Perhaps most enlightening were the data on the characteristics of supplement users. In all probability, they were among the healthiest members of the population. They were more likely than nonusers to report being in very good or excellent health, to use alcohol moderately, to refrain from cigarette smoking, to exercise frequently and to have health insurance. Other studies have shown that supplement use is also more frequent among those who are older, who weigh less and have higher levels of education and socioeconomic status.
This means that in trying to determine possible health benefits of a supplement, researchers must control for all such characteristics in order to isolate the contribution of the supplement. Just looking at a large group of people, even following them for decades and finding that supplement users were healthier or lived longer, proves nothing if other influences on health and longevity are not taken into account.
Faced with equivocal or negative findings of health benefits from supplements, in 2013 the U.S. Preventive Services Task Force, an independent group of physicians who base their advice on solid evidence, opted not to recommend the regular use of any multivitamins to prevent cardiovascular disease or cancer in people who were not nutrient deficient.
All of which makes one wonder why people, myself included, opt to take one or more dietary supplements. Those who take a daily multivitamin/mineral supplement typically cite “nutritional insurance” as their rationale. Knowing that they often eat erratically or fail to consume recommended amounts of nutrient-rich vegetables and fruits, a supplement containing a broad range of vitamins and minerals seems the easiest and cheapest way to fill in any gaps.
But nutrition specialists point out that no pill can supply all the nutrients found in wholesome foods. For example, a multivitamin/mineral supplement contains none of the fiber in fruits and vegetables, and to provide the amount of daily calcium recommended (1,000 milligrams for adults, rising to 1,200 for women older than 50 and men older than 70), the combination pill would be too big for most people to swallow.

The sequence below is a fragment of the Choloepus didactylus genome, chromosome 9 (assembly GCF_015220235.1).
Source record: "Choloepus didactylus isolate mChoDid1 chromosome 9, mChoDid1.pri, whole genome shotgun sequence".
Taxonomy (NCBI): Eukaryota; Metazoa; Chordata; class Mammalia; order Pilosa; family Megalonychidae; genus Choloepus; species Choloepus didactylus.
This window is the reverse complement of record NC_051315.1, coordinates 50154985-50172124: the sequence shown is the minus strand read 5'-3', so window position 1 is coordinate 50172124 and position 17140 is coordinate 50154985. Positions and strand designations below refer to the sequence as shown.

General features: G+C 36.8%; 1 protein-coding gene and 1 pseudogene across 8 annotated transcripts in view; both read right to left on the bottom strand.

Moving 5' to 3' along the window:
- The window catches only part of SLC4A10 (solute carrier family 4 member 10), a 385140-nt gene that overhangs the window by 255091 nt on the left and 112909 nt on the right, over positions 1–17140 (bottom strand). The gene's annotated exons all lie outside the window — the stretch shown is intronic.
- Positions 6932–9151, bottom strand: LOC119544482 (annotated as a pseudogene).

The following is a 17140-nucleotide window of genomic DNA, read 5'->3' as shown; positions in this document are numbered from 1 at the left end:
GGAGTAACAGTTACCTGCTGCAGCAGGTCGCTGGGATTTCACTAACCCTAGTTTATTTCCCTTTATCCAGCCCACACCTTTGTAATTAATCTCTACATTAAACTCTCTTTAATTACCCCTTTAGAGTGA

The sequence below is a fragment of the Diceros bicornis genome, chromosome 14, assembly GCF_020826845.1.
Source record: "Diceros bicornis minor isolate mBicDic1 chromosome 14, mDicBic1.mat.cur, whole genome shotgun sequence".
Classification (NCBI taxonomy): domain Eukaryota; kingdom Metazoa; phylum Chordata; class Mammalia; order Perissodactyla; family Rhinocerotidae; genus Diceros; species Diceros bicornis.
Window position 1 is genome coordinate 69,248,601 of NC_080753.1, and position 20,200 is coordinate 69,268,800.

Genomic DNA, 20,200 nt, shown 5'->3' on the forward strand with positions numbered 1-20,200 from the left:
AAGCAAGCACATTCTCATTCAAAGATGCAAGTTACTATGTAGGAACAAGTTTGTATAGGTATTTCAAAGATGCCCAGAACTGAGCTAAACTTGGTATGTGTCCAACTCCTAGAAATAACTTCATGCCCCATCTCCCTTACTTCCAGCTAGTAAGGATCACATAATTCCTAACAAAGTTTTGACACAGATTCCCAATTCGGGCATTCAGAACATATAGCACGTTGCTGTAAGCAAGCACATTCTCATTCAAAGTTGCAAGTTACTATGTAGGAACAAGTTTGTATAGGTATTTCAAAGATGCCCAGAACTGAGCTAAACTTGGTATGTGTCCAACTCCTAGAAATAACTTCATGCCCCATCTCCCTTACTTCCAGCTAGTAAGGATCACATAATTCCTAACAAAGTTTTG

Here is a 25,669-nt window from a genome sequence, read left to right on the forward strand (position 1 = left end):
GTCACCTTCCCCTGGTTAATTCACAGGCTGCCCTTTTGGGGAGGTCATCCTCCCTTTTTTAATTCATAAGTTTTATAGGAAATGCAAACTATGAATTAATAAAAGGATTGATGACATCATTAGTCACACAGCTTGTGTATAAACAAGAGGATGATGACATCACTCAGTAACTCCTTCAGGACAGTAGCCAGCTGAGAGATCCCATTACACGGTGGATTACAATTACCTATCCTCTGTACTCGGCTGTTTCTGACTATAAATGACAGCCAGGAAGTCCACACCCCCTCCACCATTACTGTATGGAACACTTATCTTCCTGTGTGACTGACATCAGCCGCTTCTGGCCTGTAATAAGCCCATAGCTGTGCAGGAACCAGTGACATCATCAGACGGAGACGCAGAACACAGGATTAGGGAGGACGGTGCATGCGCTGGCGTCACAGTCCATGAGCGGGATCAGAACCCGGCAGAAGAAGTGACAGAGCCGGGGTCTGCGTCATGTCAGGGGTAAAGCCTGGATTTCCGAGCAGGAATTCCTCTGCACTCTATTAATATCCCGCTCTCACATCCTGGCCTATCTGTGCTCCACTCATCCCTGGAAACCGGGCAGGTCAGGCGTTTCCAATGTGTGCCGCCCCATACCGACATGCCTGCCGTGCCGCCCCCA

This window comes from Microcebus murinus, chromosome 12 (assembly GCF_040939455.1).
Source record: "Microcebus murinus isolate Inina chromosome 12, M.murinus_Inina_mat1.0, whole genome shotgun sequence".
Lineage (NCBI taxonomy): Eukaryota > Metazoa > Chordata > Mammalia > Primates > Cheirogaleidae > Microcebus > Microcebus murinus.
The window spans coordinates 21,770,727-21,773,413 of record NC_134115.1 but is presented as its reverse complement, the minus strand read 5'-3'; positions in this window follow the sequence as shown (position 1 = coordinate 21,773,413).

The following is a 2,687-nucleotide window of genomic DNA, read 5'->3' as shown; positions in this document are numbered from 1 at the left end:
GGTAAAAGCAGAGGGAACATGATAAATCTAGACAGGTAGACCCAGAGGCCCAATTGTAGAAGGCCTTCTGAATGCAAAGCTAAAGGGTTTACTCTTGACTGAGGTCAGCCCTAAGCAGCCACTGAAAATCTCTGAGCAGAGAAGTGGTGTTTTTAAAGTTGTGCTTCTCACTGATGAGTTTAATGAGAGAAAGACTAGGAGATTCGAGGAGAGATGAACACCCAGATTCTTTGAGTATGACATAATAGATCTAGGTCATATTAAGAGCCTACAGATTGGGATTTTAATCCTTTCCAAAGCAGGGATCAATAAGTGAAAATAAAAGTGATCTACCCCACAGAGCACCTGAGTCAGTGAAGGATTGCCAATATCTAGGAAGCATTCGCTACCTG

Some supplement users distrust evidence suggesting they have no benefit, which is why I still take glucosamine/chondroitin despite the results of the best study to date that found it offered no relief from knee arthritis. My arthritis has progressed minimally in the decades I’ve been on it, and having experienced no side effects, I’m unwilling to argue with apparent success.
Still, a cautionary approach to supplements is wise. Some can be harmful or interfere with prescribed medication. Tell your doctor what you take and be sure the information is recorded in your chart.
To Learn More:
Trends in Dietary Supplement Use Among US Adults From 1999-2012 (by Elizabeth D. Kantor, PhD; Colin D. Rehm, PhD; Mengmeng Du, ScD; et al; Journal of the American Medical Association) (abstract)
Dietary Supplements Responsible for 23,000 Emergency Room Visits per Year in U.S. (by Noel Brinkerhoff, AllGov)
Is Revolving Door between FDA and Supplements Industry Keeping Dangerous Dietary Aids on the Market? (by Noel Brinkerhoff and Steve Straehley, AllGov)
Many Herbal Supplements Don’t Contain the Ingredients They Claim (by Noel Brinkerhoff and Danny Biederman, AllGov)
Our IP Address: